24 PRINCIPLES OF DIRECT MARKETING

24 PRINCIPLES OF DIRECT MARKETING



24 PRINCIPLES OF DIRECT MARKETING
1 .​
There are four important elements in​ a​ Direct Mail Package
and close attention must be paid to​ each: (Before anything,​ of​
course,​ comes the​ essential idea since the​ conceptual strategy
is still key.)
a) the​ graphics (carrier) which must be opened by reader - i.e,​
what does it​ look like?
b) the​ offer: the​ way the​ proposition is​ phrased - i.e what's
the deal?
c) the​ copy: the​ compelling description that gets the​ reader to​
buy or​ act - i.e .​
how is​ it​ said?
d) the​ list: the​ targeted audience most likely willing to​ buy or​
act - i.e .​
who is​ it​ sent to?
2 .​
Perhaps the​ most important element is​ the​ list since an​
excellent offer,​ with a​ striking carrier and compelling copy - if
mailed to​ wrong list - can be a​ disaster .​
Others belive copy is​
most important,​ but don't let ranking bother you​ since each
element is​ important .​
Take all reasonable steps to​ get,​ use and
keep the​ most accurate and up=to-=date lists possible to​ increase
your margin of​ success .​
Set up a​ system to​ add names and keep'em
current.
3 .​
Heed Daly's Law - Everything takes longer and costs more!'
So .​
it's wise to​ start project in​ ample time to​ make all elements
come together in​ easy manner .​
Use reverse timetable to​ plot
what needs to​ be done and when .​
For instance,​ you​ probably need
to order lists first .​
Then,​ don't forget the​ envelopes,​ printed
stock,​ other enclosures ,​ etc .​
Allow time for delivery and return
action plus follow-up mailings.
4 .​
Direct Mail is​ a​ demanding taskmaster,​ so if​ it​ fails it's
probably you​ who missed somewhere,​ not the​ medium. .​
If possible,​
test some or​ all portions of​ your program so you​ can alter
methods if​ needed.
5 .​
Writing compelling Direct Mail copy only seems simple so
don't be deceived .​
Heed basic principles of​ writing to​ single
person in​ simple,​ straightforward manner - yet with style .​
For
success,​ remember the​ 3 S's of​ successful copy are: (1)
Simplicity,​ (2) Sincerity,​ (3) Serenity .​
Long copy is​ not
necessarily bad,​ in​ fact it​ can outpull short copy .​
Focus on​ main
message you​ intend to​ convey .​
Never forget you​ want action to​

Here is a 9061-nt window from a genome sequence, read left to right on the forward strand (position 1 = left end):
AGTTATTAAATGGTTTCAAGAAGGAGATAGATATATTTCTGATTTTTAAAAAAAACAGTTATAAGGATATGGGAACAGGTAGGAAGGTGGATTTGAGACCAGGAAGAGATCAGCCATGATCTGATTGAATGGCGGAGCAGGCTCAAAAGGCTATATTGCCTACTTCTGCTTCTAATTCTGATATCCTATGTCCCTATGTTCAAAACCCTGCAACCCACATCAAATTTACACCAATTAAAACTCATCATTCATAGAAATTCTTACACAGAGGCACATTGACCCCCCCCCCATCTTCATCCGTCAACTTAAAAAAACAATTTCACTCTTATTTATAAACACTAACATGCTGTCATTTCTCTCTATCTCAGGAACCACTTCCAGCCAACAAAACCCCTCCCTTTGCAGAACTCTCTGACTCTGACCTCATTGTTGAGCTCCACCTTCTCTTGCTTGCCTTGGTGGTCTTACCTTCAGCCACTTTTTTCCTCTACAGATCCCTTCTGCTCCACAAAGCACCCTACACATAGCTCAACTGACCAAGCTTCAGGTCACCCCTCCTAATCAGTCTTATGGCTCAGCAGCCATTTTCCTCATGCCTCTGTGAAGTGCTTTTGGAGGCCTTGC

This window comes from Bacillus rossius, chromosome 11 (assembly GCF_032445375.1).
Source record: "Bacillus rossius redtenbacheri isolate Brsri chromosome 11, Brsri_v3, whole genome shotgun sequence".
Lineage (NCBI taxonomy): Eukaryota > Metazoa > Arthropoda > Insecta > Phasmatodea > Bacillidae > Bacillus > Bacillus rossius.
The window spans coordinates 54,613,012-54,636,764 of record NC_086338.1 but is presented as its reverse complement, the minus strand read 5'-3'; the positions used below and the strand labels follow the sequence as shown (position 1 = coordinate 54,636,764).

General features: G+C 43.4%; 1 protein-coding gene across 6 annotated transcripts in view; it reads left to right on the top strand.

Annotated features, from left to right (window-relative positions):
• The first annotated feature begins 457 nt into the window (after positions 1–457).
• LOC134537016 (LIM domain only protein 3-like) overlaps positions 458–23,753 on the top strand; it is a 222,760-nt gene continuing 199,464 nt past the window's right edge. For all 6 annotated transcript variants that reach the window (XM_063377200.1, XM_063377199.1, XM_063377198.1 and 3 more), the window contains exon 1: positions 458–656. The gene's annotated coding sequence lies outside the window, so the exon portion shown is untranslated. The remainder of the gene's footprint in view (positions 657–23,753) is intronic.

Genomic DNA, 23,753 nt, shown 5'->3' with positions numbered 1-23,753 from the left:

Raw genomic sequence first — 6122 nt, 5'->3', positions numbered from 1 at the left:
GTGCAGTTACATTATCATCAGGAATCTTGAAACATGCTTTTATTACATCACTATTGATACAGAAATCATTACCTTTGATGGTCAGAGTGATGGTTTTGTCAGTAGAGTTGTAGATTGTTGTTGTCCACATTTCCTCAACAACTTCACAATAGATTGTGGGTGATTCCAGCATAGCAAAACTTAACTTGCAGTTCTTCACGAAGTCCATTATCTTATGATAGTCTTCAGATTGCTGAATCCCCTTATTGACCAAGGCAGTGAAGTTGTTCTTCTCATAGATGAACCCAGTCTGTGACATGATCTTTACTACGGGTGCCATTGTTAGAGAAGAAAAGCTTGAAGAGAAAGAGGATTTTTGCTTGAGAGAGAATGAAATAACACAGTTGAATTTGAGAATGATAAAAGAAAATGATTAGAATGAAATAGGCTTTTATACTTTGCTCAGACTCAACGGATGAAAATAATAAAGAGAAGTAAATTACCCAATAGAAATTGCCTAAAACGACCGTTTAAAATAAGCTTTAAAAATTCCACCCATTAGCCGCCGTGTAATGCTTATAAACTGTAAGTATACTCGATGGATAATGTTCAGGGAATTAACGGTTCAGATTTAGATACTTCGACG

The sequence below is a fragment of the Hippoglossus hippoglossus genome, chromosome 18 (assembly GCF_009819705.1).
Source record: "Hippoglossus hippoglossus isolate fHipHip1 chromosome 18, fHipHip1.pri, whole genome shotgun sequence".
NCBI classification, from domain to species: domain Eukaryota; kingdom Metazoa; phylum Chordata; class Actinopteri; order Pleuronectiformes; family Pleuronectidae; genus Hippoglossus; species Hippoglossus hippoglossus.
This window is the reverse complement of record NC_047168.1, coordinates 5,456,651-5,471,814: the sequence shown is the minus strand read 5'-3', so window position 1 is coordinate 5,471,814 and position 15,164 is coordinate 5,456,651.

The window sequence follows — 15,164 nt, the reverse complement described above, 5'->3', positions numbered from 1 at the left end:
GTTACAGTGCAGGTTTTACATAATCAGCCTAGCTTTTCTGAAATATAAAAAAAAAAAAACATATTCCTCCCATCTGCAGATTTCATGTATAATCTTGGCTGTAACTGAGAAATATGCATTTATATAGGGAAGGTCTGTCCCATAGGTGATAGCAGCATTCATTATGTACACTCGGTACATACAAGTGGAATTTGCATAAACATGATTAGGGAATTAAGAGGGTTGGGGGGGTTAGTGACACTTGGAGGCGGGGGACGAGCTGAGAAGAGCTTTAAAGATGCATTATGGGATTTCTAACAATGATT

occur...NOW .​
Be sure copy answers the​ always-asked questions:
What's in​ it​ for me? Always keep reader's perceived needs in​
mind .​
Do the​ necessary research to​ determine them.
6 .​
Closely analyze your potential markets and your offer so you​
can hone lists and copy to​ target your approach .​
Though you​ mail
by the​ thousands,​ remember Direct Mail is​ more akin to​ a​ rifle
than a​ shotgun .​
Write your copy to​ be read by one person at​ a​
time.
7 .​
Remember Direct Mail is​ a​ substitute sales representative .​
Where an​ in-person sales representative can immediately answer
prospects' questions and overcome objections when raised,​ Direct
mail copy must anticipate all aspects and insure logical points
are covered.
8 .​
Incorporate an​ action device - coupon,​ order form,​ reply card
or envelope,​ phone number - to​ make it​ easy for recipient to​ take
desired action. .​
Repeatedly tell recipient what action you​ want
and make it​ simple to​ do .​
Put nothing in​ the​ way of​ getting an​
order or​ response .​
Use all action devices cited.
9 .​
a​ letter almost always works better in​ a​ Direct Mail package
than a​ package - even a​ catalog - without a​ letter .​
Don't worry
if the​ letter repeats what's in​ the​ catalog,​ brochure or​ order
form .​
It's there for a​ different purpose .​
The sales letter is​ a​
one-to-one communications to​ explain and sell,​ to​ get the​
recipient to​ act .​
The postscript is​ often the​ most-read part of​
the letter.
10 .​
If all elements of​ package are good,​ it​ is​ imperative repeat
mailings be made .​
It's difficult to​ wear out a​ good list and,​,​
unless mailings are overdone,​ you​ can't wear out your welcome .​
Let statistical probabilities and the​ laws of​ economics work in​
your favor rather than allow difference about making frequent
mailings deter you​ .​
a​ common error is​ not to​ mail often enough or
to a​ wider list.
11 .​
Keep detailed records of​ everything you​ do. .​
Follow a​
systems approach so you​ know what happened,​ when and why .​
That
way you​ can repeat successes and avoid failures .​
Sometimes the​
difference of​ a​ tenth of​ a​ percent or​ less is​ all it​ takes to​
tune a​ marginal performer into a​ winner.
12 .​
Study all elements of​ your package so you​ can know what's
working .​
is​ it​ the​ price? the​ geography? the​ timing? the​ phrasing
of the​ offer? the​ list? the​ copy? the​ product? Which of​ those
myriad elements,​ in​ combination or​ without one element,​ makes the